– Night of the Demons 2 is the movie for the weekend. In this section every Saturday or Sunday Celluloid Dimension picks a movie for the weekend. The selections are preferably underrated movies or neglected movies that we think should get more attention. Have fun with these recommendations. –
Night of the Demons 2 (1994) Directed by Brian Trenchard-Smith
This farcical sequel to Night of the Demons raises the stakes with more juvenile profanity, this one is hornier and gorier than its predecessor, thus the parodic Night of the Demons corpus here is implacable and immodest. Prolific direct-to-video specialist Brian Trenchard-Smith helms the festive demonology of this economical sequel that takes place six years after the supernatural tragedy at the notorious Hull House on Halloween night. The best filmmaking strategy this film has is to transpose the limited setting of its predecessor to a more accessible and multitudinous field in order to easily render a concupiscent hyperbole of the innuendos that made the pornographic lens of 1988’s Night of the Demons so unforgettable. That instrumental scenario is a Catholic boarding school, where Melissa (Merle Kennedy), Angela’s diffident sister, attends and is bullied by a bevy of luscious girls. The sassiest girl in the dormitory, Shirley (Zoe Trilling) decides to throw a ghoulish Halloween party at the Hull house, the guests are her two loyal female friends and two athletic boys from the same boarding school, both of whom are coaxed by the girls’ voluptuous carnal allure to go. You would think that the unholy phenomena that occur after attending this morbid party would be the same as the event that transpired there six years ago, however, the scheme is far more invested in being a humorous rather than a horror piece, thereby subverting many of the narrative pathways of the first film.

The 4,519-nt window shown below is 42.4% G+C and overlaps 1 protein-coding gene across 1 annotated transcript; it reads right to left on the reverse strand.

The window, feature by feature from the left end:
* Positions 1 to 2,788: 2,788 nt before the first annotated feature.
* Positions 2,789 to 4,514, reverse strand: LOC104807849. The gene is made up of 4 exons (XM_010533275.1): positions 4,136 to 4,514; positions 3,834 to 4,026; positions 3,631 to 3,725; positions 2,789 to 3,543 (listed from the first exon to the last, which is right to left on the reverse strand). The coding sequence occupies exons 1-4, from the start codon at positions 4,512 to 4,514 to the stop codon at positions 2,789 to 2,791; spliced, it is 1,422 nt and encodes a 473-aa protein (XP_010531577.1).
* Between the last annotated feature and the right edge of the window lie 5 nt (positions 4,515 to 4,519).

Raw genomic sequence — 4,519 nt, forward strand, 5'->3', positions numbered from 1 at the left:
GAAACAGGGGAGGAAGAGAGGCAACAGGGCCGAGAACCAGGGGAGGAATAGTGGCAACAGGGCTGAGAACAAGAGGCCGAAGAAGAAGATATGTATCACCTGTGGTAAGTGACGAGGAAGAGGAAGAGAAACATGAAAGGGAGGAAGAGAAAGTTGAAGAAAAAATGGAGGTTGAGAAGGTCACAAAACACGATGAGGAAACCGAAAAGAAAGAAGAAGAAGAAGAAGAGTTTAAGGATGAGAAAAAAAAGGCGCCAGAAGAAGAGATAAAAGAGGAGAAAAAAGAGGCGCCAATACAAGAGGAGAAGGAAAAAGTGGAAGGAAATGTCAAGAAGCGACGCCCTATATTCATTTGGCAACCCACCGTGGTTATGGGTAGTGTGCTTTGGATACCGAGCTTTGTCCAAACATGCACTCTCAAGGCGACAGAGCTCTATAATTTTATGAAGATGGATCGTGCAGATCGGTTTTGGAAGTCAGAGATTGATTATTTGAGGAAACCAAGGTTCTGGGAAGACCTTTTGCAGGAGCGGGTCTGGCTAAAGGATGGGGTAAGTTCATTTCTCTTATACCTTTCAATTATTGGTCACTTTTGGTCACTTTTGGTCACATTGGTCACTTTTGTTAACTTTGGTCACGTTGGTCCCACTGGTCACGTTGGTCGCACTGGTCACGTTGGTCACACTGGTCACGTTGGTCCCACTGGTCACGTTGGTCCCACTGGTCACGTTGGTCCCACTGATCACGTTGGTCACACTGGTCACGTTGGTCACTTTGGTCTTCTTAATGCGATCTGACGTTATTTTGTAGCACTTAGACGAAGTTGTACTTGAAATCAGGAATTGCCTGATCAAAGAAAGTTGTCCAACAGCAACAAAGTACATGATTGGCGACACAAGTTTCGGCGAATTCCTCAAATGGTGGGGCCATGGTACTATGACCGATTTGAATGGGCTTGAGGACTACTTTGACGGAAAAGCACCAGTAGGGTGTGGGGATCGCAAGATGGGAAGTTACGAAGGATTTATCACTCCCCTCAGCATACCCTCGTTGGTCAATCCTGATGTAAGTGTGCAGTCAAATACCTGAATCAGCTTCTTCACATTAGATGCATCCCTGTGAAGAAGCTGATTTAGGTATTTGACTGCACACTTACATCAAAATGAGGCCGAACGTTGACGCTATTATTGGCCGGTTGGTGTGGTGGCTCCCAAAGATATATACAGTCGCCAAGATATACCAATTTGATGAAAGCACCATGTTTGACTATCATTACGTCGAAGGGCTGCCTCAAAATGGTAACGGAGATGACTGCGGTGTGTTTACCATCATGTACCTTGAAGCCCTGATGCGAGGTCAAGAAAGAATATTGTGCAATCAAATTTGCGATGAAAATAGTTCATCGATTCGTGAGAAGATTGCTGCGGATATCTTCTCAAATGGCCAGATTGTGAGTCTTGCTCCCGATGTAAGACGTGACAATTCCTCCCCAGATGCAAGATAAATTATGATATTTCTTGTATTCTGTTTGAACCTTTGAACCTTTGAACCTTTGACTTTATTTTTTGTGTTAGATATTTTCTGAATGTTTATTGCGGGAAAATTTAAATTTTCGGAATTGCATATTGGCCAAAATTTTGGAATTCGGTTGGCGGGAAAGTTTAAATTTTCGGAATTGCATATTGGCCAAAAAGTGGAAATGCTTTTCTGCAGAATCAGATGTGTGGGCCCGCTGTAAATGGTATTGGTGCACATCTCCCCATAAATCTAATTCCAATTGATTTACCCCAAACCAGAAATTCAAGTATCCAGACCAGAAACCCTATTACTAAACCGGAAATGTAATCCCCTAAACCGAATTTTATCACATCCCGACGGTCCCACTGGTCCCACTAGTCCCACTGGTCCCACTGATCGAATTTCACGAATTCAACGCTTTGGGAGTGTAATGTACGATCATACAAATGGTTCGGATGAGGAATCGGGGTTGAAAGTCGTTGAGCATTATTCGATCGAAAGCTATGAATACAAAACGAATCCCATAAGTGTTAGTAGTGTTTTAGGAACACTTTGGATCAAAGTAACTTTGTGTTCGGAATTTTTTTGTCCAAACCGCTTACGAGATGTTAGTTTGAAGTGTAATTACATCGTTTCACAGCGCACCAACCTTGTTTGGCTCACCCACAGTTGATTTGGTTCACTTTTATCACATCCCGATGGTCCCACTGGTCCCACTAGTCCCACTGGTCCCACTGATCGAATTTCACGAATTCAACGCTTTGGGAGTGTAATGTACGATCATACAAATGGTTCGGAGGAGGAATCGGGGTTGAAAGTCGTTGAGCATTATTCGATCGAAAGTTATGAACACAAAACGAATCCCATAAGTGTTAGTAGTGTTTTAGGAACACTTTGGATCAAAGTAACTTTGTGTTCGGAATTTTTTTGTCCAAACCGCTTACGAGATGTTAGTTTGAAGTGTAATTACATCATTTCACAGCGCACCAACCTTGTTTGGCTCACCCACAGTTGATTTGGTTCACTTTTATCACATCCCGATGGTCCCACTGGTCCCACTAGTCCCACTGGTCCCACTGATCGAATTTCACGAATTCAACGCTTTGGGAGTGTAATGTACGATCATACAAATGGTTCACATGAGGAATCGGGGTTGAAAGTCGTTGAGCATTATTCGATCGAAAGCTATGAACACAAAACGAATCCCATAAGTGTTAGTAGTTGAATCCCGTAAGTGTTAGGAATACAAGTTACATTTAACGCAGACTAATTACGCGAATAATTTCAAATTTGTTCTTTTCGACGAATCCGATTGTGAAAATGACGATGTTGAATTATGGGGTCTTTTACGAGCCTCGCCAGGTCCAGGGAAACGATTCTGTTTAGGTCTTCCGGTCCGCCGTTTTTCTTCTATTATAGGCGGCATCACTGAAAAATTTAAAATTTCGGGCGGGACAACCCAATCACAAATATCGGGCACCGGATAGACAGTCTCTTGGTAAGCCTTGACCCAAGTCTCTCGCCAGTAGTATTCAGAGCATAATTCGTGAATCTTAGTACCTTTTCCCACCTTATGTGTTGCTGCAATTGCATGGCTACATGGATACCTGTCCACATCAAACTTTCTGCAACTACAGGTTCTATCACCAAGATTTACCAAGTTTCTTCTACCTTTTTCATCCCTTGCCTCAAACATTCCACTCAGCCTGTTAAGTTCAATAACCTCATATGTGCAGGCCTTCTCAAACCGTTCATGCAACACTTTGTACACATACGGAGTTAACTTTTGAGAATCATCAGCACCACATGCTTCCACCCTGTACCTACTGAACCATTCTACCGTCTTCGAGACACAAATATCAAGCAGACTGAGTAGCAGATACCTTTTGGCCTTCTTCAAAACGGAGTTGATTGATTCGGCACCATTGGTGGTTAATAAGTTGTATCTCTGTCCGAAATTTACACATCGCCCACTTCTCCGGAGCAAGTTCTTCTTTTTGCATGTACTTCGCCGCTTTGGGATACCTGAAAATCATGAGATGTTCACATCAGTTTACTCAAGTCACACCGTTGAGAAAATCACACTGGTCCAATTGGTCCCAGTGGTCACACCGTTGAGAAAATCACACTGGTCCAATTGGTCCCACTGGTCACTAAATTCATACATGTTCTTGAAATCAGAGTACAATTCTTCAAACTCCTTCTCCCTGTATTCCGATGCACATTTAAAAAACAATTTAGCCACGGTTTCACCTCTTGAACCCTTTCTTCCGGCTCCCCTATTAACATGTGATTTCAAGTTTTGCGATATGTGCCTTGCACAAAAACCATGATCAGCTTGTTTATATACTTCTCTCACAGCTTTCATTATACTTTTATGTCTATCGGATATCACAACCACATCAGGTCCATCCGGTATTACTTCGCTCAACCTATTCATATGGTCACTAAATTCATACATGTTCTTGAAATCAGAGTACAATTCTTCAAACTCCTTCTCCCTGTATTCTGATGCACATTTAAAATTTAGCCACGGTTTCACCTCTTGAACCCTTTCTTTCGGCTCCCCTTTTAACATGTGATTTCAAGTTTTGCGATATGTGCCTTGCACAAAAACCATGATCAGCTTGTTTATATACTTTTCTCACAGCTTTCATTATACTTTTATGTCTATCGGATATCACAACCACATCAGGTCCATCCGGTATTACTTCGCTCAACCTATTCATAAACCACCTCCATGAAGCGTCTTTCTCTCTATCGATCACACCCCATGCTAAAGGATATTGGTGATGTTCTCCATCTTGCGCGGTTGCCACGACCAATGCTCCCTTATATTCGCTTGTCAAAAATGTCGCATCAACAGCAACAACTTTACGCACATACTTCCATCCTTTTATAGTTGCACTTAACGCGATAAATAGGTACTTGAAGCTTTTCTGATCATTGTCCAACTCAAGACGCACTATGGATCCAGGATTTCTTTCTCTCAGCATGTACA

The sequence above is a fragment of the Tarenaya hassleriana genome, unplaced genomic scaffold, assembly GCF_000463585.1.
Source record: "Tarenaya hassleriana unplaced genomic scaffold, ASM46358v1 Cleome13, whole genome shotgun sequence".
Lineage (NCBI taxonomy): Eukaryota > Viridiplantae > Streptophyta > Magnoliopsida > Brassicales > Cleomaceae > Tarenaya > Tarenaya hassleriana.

To begin with, if in Night of the Demons the motivation of the fiends was exclusively soul-devouring and to demonize the material realm, then in Night of the Demons 2 the motivations are dramatically modified. Here not only the sexual hormones of the teenagers are uncontrollable, but the demons are also just as sexually ravenous as they are. If you thought the original movie resembled a travesty of a softcore commercial, then just wait until you see this one because here the filmmakers’ only boundary is that of its direct-to-video format. In the midst of this blasphemous orgy, there’s the salvific, sinners’ tormentor nun Gloria (Jennifer Rhodes) -a badass soldier of God who puts all her might into protecting the chastity of her students – battling against Angela’s (Amelia Kinkade) horde of monsters.
Undoubtedly, Rhodes’ hilariously pious performance as sister Gloria is the film’s best asset; but the tawdry performances of the sultry trio of alluring girls are no slouches either. The B-movie glitz may be a detriment to the gore vigorousness of some of its more violent set pieces – the atmosphere isn’t consistently gripping and admittedly the salacious indulgence overshadows the thematic domain of demons haunting the living – but the unabashed attitude is always the most suitable for this sort of dichotomous exercise. The directionality towards the sleaze and the comedy blatantly jettisons the devilish metaphysics of the first installment, yet I reckon that’s the smartest move it could have made: discarding the erratic and exploiting the absurdities. Night of the Demons 2 can be seen as both a metaphorical spoof on teenage sexual guilt and an allegorical joke on nineties profligacy. Either way, I’ll take this sequel any day over Kevin Tenney’s Night of the Demons.